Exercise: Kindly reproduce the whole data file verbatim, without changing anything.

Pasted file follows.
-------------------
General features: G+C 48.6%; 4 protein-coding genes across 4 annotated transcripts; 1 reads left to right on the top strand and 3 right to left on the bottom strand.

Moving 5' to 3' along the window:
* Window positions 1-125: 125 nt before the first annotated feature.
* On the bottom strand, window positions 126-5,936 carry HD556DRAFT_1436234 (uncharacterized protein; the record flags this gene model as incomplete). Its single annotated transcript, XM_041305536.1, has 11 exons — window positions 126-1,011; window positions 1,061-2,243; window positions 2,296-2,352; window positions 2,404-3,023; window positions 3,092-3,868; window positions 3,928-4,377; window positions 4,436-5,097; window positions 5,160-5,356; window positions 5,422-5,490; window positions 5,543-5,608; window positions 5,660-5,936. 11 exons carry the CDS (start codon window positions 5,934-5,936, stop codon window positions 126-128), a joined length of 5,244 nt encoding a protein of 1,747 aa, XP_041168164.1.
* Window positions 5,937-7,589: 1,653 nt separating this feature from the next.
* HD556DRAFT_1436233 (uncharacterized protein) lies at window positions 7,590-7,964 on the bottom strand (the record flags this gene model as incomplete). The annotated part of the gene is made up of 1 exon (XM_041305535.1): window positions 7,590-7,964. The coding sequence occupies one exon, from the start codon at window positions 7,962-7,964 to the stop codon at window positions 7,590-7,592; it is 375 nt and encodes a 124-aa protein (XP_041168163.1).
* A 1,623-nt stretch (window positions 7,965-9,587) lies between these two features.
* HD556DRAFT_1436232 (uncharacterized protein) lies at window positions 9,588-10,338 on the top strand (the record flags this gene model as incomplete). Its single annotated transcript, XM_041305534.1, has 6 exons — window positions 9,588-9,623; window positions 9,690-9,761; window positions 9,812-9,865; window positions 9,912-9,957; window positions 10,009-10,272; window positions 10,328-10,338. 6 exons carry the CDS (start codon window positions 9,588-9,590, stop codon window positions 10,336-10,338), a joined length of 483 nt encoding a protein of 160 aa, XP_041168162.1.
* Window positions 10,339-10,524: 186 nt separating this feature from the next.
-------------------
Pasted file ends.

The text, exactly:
General features: G+C 48.6%; 4 protein-coding genes across 4 annotated transcripts; 1 reads left to right on the top strand and 3 right to left on the bottom strand.

Moving 5' to 3' along the window:
* Window positions 1-125: 125 nt before the first annotated feature.
* On the bottom strand, window positions 126-5,936 carry HD556DRAFT_1436234 (uncharacterized protein; the record flags this gene model as incomplete). Its single annotated transcript, XM_041305536.1, has 11 exons — window positions 126-1,011; window positions 1,061-2,243; window positions 2,296-2,352; window positions 2,404-3,023; window positions 3,092-3,868; window positions 3,928-4,377; window positions 4,436-5,097; window positions 5,160-5,356; window positions 5,422-5,490; window positions 5,543-5,608; window positions 5,660-5,936. 11 exons carry the CDS (start codon window positions 5,934-5,936, stop codon window positions 126-128), a joined length of 5,244 nt encoding a protein of 1,747 aa, XP_041168164.1.
* Window positions 5,937-7,589: 1,653 nt separating this feature from the next.
* HD556DRAFT_1436233 (uncharacterized protein) lies at window positions 7,590-7,964 on the bottom strand (the record flags this gene model as incomplete). The annotated part of the gene is made up of 1 exon (XM_041305535.1): window positions 7,590-7,964. The coding sequence occupies one exon, from the start codon at window positions 7,962-7,964 to the stop codon at window positions 7,590-7,592; it is 375 nt and encodes a 124-aa protein (XP_041168163.1).
* A 1,623-nt stretch (window positions 7,965-9,587) lies between these two features.
* HD556DRAFT_1436232 (uncharacterized protein) lies at window positions 9,588-10,338 on the top strand (the record flags this gene model as incomplete). Its single annotated transcript, XM_041305534.1, has 6 exons — window positions 9,588-9,623; window positions 9,690-9,761; window positions 9,812-9,865; window positions 9,912-9,957; window positions 10,009-10,272; window positions 10,328-10,338. 6 exons carry the CDS (start codon window positions 9,588-9,590, stop codon window positions 10,336-10,338), a joined length of 483 nt encoding a protein of 160 aa, XP_041168162.1.
* Window positions 10,339-10,524: 186 nt separating this feature from the next.